Appropriately, in the wake of a larger-than-normal number of school budget defeats this year, there is much debate not only about how much Vermont is spending on K-12 education, but how that money is raised and spent. It is very important to examine our funding formula and delivery system, but none of us should fall into the trap of thinking there is a quick fix to this problem. We cannot, for example, just continue to put more and more money into the system; we need to instead focus on value for our dollars and great educational outcomes for our kids. You don’t have to be tax commissioner to realize the problem with pursing a path of “Don’t tax you, don’t tax me, tax that fellow behind the tree.” There is no one else behind the trees to foot our education expenses, and Vermont already is one of thehighest spending states in the country.
Some cite the fact that proportionally more of our school funding is now coming from property taxes than from other sources as evidence of state-level policymakers’ failure to take responsibility for education funding. But that view is simplistic and misleading. In fact, spending has increased at a faster rate than any increases in broad-based taxes, which means that proportionally more of the burden rests on the property tax now than in some years prior.
Contrary to what some would have us believe, Gov. Shumlin and the Legislature have fully funded the statutorily required state contributions to the education fund for several years in a row. In addition, they have actually bolstered nonproperty tax funding by increasing the percentage of the sales tax that automatically goes to the education fund and devoted 50 percent of last year’s general fund surplus to the education fund.
Leaving aside federal funds, fully 20 percent of what Vermont itself spends on education comes from a direct transfer of general revenues, rather than from property taxes. The state also dedicates a set portion of three other state revenue sources to education spending: sales and use; vehicle purchase and use; and of course the Vermont State Lottery.
This represents a major commitment of general revenues to the education of our children. This is the second largest state expenditure behind human services. While these revenues have grown each year, they have not grown at a rate that would underwrite the increases in education spending that we have seen in the past decade. Our education funding system, sometimes referred to as Act 60/68, was designed so that spending increases over general revenues are spread across three types of taxpayers: homeowners who qualify to pay education taxes as a percentage of income; homeowners who pay on property value; and owners of nonresidential property (businesses, second homes, camps and the like).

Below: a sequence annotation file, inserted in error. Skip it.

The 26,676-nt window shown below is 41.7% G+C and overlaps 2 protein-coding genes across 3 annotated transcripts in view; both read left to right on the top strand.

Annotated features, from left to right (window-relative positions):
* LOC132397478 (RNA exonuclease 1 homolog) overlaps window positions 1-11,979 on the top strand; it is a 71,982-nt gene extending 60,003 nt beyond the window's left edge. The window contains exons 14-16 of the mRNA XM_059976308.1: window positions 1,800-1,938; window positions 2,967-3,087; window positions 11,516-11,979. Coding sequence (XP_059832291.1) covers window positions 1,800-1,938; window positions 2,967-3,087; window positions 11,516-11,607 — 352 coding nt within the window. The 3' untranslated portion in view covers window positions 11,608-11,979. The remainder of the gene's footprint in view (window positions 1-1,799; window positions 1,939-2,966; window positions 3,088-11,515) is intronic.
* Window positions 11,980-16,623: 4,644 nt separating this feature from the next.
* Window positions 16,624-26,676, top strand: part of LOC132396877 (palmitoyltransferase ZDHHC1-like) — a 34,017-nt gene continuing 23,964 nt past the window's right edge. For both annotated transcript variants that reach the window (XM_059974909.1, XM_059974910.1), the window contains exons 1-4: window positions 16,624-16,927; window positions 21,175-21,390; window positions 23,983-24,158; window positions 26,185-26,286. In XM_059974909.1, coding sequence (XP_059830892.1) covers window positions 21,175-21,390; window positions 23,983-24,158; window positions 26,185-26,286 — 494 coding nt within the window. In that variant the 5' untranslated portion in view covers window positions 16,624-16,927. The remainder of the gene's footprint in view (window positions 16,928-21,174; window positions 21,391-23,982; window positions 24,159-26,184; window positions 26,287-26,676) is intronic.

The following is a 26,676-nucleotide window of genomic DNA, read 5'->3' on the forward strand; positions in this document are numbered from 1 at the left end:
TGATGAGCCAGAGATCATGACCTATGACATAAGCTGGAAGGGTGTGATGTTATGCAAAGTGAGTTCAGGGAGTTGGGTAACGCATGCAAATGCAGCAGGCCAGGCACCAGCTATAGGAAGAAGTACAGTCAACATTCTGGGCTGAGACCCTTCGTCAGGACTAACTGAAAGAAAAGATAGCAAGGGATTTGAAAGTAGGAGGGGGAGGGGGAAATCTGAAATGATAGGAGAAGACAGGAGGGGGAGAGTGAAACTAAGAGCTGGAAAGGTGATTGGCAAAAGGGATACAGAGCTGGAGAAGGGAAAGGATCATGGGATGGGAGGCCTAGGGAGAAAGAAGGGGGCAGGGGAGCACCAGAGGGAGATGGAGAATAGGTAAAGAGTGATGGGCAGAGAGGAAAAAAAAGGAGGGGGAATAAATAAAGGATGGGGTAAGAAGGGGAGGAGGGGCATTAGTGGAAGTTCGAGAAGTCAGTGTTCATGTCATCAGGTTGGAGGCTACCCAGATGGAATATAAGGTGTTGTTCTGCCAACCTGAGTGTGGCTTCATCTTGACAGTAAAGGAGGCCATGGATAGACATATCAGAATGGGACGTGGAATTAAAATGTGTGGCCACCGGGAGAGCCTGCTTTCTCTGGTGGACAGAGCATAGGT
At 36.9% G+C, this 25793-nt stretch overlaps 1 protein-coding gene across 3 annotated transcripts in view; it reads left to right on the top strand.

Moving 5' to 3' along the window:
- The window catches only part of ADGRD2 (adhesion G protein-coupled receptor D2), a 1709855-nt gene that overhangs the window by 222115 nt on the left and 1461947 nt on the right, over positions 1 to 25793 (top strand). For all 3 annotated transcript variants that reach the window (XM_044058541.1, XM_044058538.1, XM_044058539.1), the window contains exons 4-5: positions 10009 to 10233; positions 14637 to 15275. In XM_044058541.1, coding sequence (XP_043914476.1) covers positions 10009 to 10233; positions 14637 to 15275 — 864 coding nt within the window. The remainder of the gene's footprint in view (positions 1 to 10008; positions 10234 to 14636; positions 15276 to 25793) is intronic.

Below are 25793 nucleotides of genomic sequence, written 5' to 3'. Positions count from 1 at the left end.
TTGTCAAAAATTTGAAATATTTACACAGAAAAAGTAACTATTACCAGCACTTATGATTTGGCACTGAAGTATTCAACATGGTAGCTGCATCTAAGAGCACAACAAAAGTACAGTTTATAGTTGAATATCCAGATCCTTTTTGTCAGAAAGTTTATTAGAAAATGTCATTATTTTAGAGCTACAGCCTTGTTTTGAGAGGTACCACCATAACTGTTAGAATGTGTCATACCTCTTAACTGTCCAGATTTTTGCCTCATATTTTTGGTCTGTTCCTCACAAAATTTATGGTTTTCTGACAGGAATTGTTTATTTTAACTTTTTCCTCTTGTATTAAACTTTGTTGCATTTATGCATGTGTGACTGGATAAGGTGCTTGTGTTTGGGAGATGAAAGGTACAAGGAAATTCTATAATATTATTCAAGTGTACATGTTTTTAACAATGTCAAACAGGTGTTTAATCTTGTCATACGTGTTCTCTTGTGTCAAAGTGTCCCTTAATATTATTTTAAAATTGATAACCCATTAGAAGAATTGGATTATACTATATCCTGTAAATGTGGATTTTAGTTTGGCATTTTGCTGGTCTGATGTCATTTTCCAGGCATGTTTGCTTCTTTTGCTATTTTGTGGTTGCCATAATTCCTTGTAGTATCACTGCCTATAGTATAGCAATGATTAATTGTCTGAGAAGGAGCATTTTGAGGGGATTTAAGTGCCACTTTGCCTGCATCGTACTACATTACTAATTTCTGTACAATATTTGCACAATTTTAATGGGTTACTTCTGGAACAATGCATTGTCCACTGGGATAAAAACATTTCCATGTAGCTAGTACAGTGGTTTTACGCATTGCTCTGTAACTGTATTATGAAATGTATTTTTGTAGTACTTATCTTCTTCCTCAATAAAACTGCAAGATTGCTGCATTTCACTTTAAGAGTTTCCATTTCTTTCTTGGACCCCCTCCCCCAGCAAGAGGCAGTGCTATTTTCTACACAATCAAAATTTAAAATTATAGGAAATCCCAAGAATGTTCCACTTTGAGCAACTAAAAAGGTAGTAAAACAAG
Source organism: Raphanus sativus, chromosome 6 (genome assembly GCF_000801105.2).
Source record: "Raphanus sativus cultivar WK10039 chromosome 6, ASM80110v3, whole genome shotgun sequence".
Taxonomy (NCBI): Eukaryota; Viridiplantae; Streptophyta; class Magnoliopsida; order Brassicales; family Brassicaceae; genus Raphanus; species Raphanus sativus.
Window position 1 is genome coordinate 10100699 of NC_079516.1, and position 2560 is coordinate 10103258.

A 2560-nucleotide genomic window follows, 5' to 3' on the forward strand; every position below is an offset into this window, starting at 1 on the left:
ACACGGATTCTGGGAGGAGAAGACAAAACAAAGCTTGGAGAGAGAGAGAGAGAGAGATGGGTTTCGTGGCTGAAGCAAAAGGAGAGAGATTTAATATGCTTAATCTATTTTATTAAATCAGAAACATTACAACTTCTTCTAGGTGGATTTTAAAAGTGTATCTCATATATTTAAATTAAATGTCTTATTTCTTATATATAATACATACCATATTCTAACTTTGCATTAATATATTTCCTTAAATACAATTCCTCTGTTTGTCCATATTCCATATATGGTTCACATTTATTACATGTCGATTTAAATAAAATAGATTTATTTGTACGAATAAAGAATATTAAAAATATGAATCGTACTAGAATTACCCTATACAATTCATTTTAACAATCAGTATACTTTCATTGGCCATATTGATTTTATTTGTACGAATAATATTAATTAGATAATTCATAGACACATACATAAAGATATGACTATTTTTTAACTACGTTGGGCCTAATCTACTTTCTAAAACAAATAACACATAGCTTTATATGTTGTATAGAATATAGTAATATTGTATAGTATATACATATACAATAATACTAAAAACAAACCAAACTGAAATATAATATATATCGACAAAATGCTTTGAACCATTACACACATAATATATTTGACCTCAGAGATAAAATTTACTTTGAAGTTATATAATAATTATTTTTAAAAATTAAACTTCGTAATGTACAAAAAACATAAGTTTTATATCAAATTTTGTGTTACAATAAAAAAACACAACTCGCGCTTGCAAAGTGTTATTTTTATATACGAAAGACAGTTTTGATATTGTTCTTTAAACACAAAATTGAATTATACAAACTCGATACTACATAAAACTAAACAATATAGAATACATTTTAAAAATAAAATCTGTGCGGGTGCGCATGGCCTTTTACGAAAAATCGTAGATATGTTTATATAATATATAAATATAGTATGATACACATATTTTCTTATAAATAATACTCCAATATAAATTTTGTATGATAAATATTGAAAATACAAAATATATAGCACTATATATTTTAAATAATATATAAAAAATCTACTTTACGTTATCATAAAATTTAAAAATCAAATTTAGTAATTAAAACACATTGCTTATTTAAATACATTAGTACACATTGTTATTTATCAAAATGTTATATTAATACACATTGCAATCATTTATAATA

Perhaps the greatest confusion in this budget year has focused on how the rates for homeowners are set. The question many have asked is: How come my town’s property tax rate is going up higher than my school’s budget?
The key to the local rate adjustment is how much voters in each district choose to spend per pupil. It is simply impossible to compare how a district is spending state education dollars except relative to how many of the state’s students it is serving. Although this adds complexity, the concept is simple — I can’t meaningfully compare my grocery bill to last year’s, or to yours, without considering how many family members I am feeding.
The result is that in towns with declining enrollments, maintaining a level-funded budget will increase your tax rate. Inversely, districts with rising enrollments are rewarded with lower tax rates to support the same level of spending, reflecting economies of scale.
We understand that financial pressures leave local school boards with tough choices. Eighty percent of the funds spent on public education pay for staff salaries and benefits. Yet reducing staff is hard, even though enrollments have declined for years. Total staffing was 17,400 in the 2001-02 school year, peaked at 18,765 in school year 2009-10 and has been at about 18,400 for the past four years. Other costs, such as health care and other overhead items, often rise despite best efforts of local boards. Hard choices are inevitable in this environment.
The bottom line is that we need to ask ourselves how we can achieve the best outcomes for our children at an efficient cost. By any measure, Vermont expends a great deal of revenue on the education of its children — both general revenues and money raised from property owners. This money comes from the pockets of Vermonters one way or another. We are all in this together, and local and state officials must collaborate to address the issues that this year’s voters have squarely presented to us. It is only fitting and appropriate that the Legislature is now considering refinements to the funding formula and to the delivery system, to be sure the way we raise and spend money on schools is fair and sustainable.
Mary Peterson is Vermont commissioner of taxes.
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